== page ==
Instituto Superior de Agronomia. Tapada da Ajuda, Lisbon, Portugal
Post-Fire Management and Restoration of Southern European Forests. F. Moreira, M. Arianoutsou, P. Corona, J. De las Heras (Eds.). Springer, Managing Forest Ecosystems 24. 329 pp. ISBN 978-94-007-2207-1. DOI: 10.1007/978-94-007-2208-8.
In spite of the huge areas affected by wildfires every year in Europe, the post-fire management of burned areas has been given much less attention than fire management. However, the high relevance of post-fire management has been recognized in several political contexts, such as the EU Forest Action Plan, or a FAO review on international cooperation in fire management, which identifies post-fire rehabilitation and management of invasive species as priority topics for cooperative action (FAO 2006). Though relevant scientific knowledge on these specific topics is available in some countries, mainly of Southern Europe, research innovations have not been sufficiently transferred to the management practice yet, especially at the European level. Recent initiatives consisted of networks of research institutions, such as the PHOENIX Project Centre (www.phoenixefi.org/) created in the frame of the European Forest Institute, and the COST Action FP0701 “Post-Fire Forest Management in Southern Europe” (http://uaeco.biol.uoa.gr/cost/), established in the frame of the European Science Foundation, aiming at gathering research efforts on post-fire management topics and at identifying the best management practices for post-fire ecosystem rehabilitation in Europe. This book has been written in the framework of the PHOENIX and COST initiatives.
Why is this book needed? Firstly, because post-fire management and restoration of burned areas is a relevant topic that has not received much attention in Europe. Secondly, because there is a lack of information on restoration approaches and assessment of currently applied post-fire management practices and techniques for post-fire ecosystem rehabilitation in Europe. Finally, because information on the legal and social implications of wildfires is scarce, and so are the methods for the economic assessment of their impacts.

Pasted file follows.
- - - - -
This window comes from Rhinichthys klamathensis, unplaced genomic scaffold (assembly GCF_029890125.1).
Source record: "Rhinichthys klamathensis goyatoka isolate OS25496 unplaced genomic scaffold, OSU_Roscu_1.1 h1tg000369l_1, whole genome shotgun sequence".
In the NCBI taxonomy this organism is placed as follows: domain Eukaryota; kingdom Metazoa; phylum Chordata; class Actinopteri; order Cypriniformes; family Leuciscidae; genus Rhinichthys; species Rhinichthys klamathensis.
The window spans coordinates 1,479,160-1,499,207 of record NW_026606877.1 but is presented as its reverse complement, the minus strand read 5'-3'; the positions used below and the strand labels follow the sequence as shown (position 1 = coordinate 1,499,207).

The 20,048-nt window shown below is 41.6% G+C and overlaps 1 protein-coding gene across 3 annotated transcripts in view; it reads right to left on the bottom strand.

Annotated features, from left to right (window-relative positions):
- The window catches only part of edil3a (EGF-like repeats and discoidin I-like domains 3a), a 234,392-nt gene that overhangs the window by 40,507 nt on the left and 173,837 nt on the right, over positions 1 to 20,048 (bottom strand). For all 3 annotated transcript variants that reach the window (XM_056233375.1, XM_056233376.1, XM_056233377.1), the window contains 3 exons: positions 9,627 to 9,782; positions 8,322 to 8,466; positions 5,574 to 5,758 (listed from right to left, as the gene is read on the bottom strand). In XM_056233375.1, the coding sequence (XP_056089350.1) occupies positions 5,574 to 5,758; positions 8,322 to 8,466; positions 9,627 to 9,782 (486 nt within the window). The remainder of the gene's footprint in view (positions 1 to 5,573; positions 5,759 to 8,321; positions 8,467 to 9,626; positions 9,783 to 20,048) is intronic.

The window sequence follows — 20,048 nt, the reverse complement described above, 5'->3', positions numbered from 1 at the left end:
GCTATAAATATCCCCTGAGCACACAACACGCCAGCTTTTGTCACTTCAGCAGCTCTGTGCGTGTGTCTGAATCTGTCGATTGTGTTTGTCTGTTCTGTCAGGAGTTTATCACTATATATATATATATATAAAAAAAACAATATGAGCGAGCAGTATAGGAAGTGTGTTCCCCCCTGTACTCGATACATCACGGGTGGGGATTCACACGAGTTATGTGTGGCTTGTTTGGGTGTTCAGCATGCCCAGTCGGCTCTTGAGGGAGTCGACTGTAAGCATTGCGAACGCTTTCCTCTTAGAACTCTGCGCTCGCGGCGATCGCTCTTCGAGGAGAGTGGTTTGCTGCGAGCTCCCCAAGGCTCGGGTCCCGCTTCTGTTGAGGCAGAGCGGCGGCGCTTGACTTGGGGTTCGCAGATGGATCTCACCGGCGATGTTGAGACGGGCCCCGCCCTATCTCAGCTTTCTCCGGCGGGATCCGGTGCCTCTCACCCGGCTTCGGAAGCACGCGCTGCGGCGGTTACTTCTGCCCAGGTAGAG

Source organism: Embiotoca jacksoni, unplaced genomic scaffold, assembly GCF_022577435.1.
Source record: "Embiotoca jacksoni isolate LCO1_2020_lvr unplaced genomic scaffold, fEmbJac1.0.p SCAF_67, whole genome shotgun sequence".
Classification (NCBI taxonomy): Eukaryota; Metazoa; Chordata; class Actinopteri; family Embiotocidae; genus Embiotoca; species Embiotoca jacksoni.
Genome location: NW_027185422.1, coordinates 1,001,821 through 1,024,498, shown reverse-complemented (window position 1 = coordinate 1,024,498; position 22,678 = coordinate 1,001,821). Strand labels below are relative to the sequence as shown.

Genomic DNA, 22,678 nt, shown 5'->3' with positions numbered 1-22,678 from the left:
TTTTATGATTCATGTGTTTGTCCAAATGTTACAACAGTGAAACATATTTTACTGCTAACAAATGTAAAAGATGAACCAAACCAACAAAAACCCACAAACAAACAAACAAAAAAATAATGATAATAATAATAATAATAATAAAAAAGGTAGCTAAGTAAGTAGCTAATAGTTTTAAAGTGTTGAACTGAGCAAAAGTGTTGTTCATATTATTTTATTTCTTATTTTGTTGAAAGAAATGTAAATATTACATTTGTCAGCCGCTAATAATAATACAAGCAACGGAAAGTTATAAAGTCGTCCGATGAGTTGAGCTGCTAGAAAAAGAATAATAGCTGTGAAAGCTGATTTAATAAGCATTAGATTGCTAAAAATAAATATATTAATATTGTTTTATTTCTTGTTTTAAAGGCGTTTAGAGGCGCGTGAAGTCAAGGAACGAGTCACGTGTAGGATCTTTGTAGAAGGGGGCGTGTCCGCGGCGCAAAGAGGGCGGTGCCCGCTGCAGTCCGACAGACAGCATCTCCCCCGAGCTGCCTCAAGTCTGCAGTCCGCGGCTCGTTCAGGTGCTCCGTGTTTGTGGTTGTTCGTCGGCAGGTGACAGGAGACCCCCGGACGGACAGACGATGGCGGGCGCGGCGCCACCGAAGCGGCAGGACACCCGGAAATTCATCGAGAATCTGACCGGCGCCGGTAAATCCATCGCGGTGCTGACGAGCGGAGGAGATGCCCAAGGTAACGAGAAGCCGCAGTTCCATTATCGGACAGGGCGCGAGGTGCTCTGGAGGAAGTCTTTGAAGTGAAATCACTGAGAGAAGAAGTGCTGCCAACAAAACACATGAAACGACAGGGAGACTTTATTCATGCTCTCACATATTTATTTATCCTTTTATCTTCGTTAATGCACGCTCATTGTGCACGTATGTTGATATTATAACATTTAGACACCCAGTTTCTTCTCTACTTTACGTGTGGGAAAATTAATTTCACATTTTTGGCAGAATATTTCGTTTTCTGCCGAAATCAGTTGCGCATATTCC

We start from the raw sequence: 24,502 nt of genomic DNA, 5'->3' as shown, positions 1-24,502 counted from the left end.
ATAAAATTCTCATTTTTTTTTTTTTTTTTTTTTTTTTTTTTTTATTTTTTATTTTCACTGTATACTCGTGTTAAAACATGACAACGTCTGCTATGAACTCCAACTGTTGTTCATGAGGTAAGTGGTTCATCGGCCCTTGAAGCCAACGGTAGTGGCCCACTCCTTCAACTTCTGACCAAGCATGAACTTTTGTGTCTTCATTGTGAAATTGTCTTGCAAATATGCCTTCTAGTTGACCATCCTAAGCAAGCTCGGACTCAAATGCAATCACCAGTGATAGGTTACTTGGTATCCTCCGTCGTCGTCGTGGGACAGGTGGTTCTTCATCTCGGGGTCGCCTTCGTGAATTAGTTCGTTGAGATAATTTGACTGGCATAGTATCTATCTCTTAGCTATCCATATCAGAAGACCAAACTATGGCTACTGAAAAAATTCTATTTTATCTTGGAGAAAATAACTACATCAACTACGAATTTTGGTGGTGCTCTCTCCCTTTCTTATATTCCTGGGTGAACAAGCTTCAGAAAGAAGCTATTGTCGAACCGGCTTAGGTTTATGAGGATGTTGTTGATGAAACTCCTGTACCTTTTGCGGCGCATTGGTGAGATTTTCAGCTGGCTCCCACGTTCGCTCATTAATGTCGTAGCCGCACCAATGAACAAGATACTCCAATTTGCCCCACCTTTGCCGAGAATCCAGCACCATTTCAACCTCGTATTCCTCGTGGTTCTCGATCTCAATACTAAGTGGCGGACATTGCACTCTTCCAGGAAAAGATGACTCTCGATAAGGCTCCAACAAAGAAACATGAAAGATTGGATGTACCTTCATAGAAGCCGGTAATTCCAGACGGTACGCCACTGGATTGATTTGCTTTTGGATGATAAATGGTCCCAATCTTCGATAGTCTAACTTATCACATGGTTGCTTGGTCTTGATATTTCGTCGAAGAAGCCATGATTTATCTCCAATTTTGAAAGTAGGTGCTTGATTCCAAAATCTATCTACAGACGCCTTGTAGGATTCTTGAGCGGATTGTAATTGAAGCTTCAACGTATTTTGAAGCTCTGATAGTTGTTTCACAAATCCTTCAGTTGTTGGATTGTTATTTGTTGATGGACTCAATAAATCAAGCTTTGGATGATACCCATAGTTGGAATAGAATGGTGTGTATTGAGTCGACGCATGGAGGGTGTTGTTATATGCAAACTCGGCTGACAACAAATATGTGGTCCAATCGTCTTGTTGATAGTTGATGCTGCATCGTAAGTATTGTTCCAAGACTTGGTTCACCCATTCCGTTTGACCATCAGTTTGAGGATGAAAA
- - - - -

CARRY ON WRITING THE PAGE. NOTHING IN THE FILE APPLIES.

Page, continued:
The main objective of this book is to assemble and disseminate scientifically based decision criteria for post-fire forest management and restoration, by reviewing the results of previous and ongoing scientific research. It aims at transferring this scientific knowledge into management practices, by bridging the gap between science and practice in post-fire management. It covers a wide range of spatial scales, from stand to landscape level planning, thus the main target users of this book include not only forest managers but also landscape managers and policy makers at national and regional levels. In fact, several practices for restoration are implemented on a large landscape scale and go beyond forest policies, stretching to agricultural and socio-economic policies. Nevertheless, the book uses a scientific language and approach that makes it suitable also for a broader audience including scientists, university lecturers and graduate students. It is primarily based on a review of the most relevant scientific literature, but it also includes previously unpublished scientific information, with the aim of offering a timely synthesis and novel elements for guiding research and monitoring programs, management guidelines and policy, concerning the restoration of burned lands. The short term expected result is to increase the scientific basis for undertaking appropriate post-fire management practices in Europe, whereas the long term expected result is to improve our ability to effectively restore burned areas and reduce fire hazard in European forests and landscapes. Although focused on Southern Europe, where fire hazard is currently higher, the outcome is also highly relevant for central and northern European countries as well, as climate change is increasing fire hazard in these regions.
The book begins with an introduction (Chapter 1) where key questions and concepts related to post-fire management are placed. Chapter 2 deals with the relationships between recent land-cover changes and fire regime in Europe. The economic, legal and social aspects of post fire management are considered in Chapter 3. Chapter 4 provides an overview of the fire hazard of different forest types. Chapter 5 addresses the main questions related to the post-fire management, common to all forest types. The last chapters (6-12) present distinctive post-fire management issues related to different forest types in Europe. Following the classification of forest types made by the European Environmental Agency, we focused on relevant fire-affected forest types (serotinous pine forests, non-serotinous pine forests, cork oak forests, other Mediterranean broadleaved forests, forests of exotic species, newly fire affected threatened forest types) and shrublands. These chapters are roughly similar in structure, each including the ecological context, the current post-fire management practices, the main management alternatives, and some relevant post-fire management case studies.
This text has been published at FLAMMA 4(1): 65-66 under a Creative Commons license.